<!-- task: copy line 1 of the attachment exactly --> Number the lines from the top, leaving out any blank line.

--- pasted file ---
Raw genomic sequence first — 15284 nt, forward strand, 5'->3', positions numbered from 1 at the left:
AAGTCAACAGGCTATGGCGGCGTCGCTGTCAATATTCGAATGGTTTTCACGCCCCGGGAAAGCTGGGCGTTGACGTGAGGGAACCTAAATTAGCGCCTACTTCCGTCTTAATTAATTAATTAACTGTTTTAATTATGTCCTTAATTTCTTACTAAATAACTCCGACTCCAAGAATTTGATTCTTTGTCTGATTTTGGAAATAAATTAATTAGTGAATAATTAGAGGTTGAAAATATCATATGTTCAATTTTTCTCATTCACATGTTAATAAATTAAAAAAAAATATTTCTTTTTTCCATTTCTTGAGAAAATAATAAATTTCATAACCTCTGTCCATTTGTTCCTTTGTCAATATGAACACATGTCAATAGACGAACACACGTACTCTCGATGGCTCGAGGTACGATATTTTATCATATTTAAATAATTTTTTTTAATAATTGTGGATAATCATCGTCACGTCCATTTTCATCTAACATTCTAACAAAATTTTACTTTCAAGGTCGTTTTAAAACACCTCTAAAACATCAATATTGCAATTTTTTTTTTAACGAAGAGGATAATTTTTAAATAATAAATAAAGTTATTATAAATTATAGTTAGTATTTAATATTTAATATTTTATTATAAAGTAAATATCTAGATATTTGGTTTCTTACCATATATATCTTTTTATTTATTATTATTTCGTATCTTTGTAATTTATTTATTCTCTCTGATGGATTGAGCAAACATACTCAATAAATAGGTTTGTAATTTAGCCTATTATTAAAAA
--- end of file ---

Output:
Raw genomic sequence first — 15284 nt, forward strand, 5'->3', positions numbered from 1 at the left: